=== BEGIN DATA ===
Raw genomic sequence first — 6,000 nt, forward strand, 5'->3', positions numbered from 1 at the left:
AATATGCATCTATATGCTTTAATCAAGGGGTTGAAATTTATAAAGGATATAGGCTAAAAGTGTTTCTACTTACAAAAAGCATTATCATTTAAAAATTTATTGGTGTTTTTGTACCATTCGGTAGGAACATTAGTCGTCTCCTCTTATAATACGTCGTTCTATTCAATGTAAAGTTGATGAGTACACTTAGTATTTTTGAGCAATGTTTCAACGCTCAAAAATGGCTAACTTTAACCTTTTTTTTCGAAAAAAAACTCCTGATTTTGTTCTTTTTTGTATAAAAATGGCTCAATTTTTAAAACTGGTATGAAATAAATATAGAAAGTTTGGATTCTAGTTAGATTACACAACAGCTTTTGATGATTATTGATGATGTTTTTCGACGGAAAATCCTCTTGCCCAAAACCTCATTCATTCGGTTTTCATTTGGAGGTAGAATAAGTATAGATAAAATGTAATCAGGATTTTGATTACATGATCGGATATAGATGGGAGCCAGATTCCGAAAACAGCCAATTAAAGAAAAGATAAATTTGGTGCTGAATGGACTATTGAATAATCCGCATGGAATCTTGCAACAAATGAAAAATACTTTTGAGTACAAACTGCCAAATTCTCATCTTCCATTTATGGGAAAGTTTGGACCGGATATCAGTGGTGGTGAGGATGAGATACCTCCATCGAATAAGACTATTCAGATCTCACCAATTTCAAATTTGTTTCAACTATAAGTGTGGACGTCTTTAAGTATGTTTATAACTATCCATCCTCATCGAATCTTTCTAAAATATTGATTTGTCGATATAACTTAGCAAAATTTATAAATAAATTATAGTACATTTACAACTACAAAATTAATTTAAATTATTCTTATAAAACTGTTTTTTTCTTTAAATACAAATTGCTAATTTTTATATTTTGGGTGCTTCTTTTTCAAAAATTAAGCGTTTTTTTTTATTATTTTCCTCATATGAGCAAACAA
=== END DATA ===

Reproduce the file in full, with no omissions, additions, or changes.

Raw genomic sequence first — 6,000 nt, forward strand, 5'->3', positions numbered from 1 at the left:
AATATGCATCTATATGCTTTAATCAAGGGGTTGAAATTTATAAAGGATATAGGCTAAAAGTGTTTCTACTTACAAAAAGCATTATCATTTAAAAATTTATTGGTGTTTTTGTACCATTCGGTAGGAACATTAGTCGTCTCCTCTTATAATACGTCGTTCTATTCAATGTAAAGTTGATGAGTACACTTAGTATTTTTGAGCAATGTTTCAACGCTCAAAAATGGCTAACTTTAACCTTTTTTTTCGAAAAAAAACTCCTGATTTTGTTCTTTTTTGTATAAAAATGGCTCAATTTTTAAAACTGGTATGAAATAAATATAGAAAGTTTGGATTCTAGTTAGATTACACAACAGCTTTTGATGATTATTGATGATGTTTTTCGACGGAAAATCCTCTTGCCCAAAACCTCATTCATTCGGTTTTCATTTGGAGGTAGAATAAGTATAGATAAAATGTAATCAGGATTTTGATTACATGATCGGATATAGATGGGAGCCAGATTCCGAAAACAGCCAATTAAAGAAAAGATAAATTTGGTGCTGAATGGACTATTGAATAATCCGCATGGAATCTTGCAACAAATGAAAAATACTTTTGAGTACAAACTGCCAAATTCTCATCTTCCATTTATGGGAAAGTTTGGACCGGATATCAGTGGTGGTGAGGATGAGATACCTCCATCGAATAAGACTATTCAGATCTCACCAATTTCAAATTTGTTTCAACTATAAGTGTGGACGTCTTTAAGTATGTTTATAACTATCCATCCTCATCGAATCTTTCTAAAATATTGATTTGTCGATATAACTTAGCAAAATTTATAAATAAATTATAGTACATTTACAACTACAAAATTAATTTAAATTATTCTTATAAAACTGTTTTTTTCTTTAAATACAAATTGCTAATTTTTATATTTTGGGTGCTTCTTTTTCAAAAATTAAGCGTTTTTTTTTATTATTTTCCTCATATGAGCAAACAA